Brothers and Sisters it is with great pleasure that I was asked to contribute to Faith & Liberty Magazine. Although Ireland was the birthplace of the Orange Order, “The Order” as it commonly referred, was expanded throughout the empire. Among the colonies was that of British North America, which would later become the nation of Canada.
The Orange Lodge in Canada has been active here since prior to the War of 1812. This engagement took place in resistance against the American republic to the south. The War of 1812 would in fact foreshadow Lord Carson’s resistance to Home Rule by almost exactly a Century. The war would forever shape our nation, and would prove the colonialists of British North America had much in common with the people of Ulster. Many of the then recent settlers here were fleeing American loyalists, many of who had been besieged and outright plundered in the euphoria of American independence. These loyalists would risk everything and rebuild their lives in the colonies of British North America. Ironically they would then see the same “independence” movement seek to absolve the freedom of North American loyalists from their right to be loyal to the crown. Added to the external threat the British colonialists faced an internal threat from a large minority of French Roman Catholic settlers. These colonialists, who lost their colony in wars against Britain, had no affection for British rule and whose loyalty was consistently in doubt.
Early British colonialists faced rebellion from these disenchanted entities in the quest to build a nation. Knowing this it is no wonder that Canadians would flock to the Orange Order, a bastion of loyalist sentiment, and Protestant values. Orangeism represented a unified expression of loyalism, an expression that helped shape this vast nation against external and internal threats. The Grand Lodge of Canada was formed officially in 1837 and would grow in numbers and influence and produce at least four prime ministers including one who was a Past Grand Master. The Orange Order was as influential in Canada as it was in Ulster and even in certain areas had a higher percentage of Orangemen within the general population. The “Order” downfall was to come when it was to be devastated by its own patriotism. In the First World War of the approximately 600 000 Canadian troops sent to fight one in eight (over 80 000) were KNOWN to be members of the Orange Association. Being a nation which is comparable to the size of both Eastern and Western Europe combined many small lodges in isolated and small towns simply went dormant. Even larger lodges were not immune as the causalities took their toll on the lodges rolls. This would be repeated two decades later in the Second World War further impacting the Loyal Orange Lodge. Despite the heavy toll paid by the Orangemen in fighting the wars the lodge still had many lodges throughout the country, but was dwindling due to changing demographics and weakening Christian/Protestant/Loyalist identity. Orangeism in Canada however did try and adapt to the change including an Italian Lodge Giuseppe Garibaldi LOL 3115 (still active), and several native lodges such as Mohawk LOL 99 (still active). However the overwhelming change was the growth of Roman Catholic/Non-Christians and the active membership of the Order declined.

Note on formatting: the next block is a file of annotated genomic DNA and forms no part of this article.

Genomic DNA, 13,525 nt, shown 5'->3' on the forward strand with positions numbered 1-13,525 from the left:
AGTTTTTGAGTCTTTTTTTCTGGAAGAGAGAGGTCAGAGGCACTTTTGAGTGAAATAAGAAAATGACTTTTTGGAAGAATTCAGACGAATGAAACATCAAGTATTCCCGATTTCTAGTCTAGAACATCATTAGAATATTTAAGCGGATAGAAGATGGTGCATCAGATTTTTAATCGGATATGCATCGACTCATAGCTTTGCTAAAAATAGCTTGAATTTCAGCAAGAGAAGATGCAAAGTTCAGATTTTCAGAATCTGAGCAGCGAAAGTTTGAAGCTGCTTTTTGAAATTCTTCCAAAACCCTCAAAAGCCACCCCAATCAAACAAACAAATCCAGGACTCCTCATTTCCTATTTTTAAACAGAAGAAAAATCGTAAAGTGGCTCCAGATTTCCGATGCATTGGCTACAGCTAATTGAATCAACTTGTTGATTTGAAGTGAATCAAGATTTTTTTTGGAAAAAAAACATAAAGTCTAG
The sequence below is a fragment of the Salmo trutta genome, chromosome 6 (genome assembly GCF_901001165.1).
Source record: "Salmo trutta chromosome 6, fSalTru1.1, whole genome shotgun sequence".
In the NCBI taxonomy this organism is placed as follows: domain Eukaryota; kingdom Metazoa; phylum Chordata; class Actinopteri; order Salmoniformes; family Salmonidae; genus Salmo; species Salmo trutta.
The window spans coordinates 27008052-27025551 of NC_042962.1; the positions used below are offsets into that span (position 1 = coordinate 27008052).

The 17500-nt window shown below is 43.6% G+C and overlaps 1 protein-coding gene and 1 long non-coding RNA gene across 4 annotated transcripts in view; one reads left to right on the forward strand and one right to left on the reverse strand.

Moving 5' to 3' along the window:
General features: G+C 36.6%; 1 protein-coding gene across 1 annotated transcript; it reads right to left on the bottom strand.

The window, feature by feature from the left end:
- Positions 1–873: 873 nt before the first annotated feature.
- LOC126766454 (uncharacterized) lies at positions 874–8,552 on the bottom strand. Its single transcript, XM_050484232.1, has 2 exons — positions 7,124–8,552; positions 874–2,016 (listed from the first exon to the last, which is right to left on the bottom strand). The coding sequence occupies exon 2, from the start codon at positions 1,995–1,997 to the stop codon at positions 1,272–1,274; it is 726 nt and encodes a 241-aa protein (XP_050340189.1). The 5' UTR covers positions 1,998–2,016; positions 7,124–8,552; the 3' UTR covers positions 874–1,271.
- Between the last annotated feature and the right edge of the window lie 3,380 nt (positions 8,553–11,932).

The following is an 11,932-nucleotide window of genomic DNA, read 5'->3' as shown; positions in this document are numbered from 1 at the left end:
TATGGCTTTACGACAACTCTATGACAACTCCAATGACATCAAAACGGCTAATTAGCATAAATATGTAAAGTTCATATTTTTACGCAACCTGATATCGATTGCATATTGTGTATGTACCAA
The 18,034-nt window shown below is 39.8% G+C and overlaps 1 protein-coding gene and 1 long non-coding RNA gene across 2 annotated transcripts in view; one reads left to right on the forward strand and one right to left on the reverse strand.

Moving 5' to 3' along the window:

Although not the nearly as large or influential as it once was the Order still has a very active roll in Canada and is today seeking to connect with a new generation who are in search of their identity within the multicultural society we are left with.
The term “Canuck” is a descriptive yet non derogatory term to indicate you or someone else is a Canadian. The origin is still a topic of debate and could date as far back as the Revolutionary War in the United States. The word however has been adapted several times over its history for different uses and different purposes, but still carving out an identity among the population. Besides becoming a regularly used nickname that continues to be used today, it was even used for a multigenerational national cartoon named “Johnny Canuck”. This character was used first politically to promote national identity in the late 19th Century, then later in resistance to the Nazis during the Second World War. He was then resurrected as a superhero named Captain Canuck, and in 1996 was brought back as a national stamp to portray honest and upstanding Canadian heroes. The character never really changed his wholesome proud values merely the way the message of those values was passed along. Like the term Canuck, Orangeism has long roots in our country, and has been forced to adapt the way in which it appeals to each generation just like the cartoon hero “Johnny Canuck”.
Orangeism’s strong positive ideals do not change just the way we pass on the message, and connect with a new generation. However it is up to us as members of the Orange Association to follow in the footsteps of Protestant reformers to engage the people locally, nationally, and internationally. With an ever closer world who can intercommunicate between continents Orangeism has the opportunity to reconnect or “re-Canuck” with youths who grew up without a Protestant identity.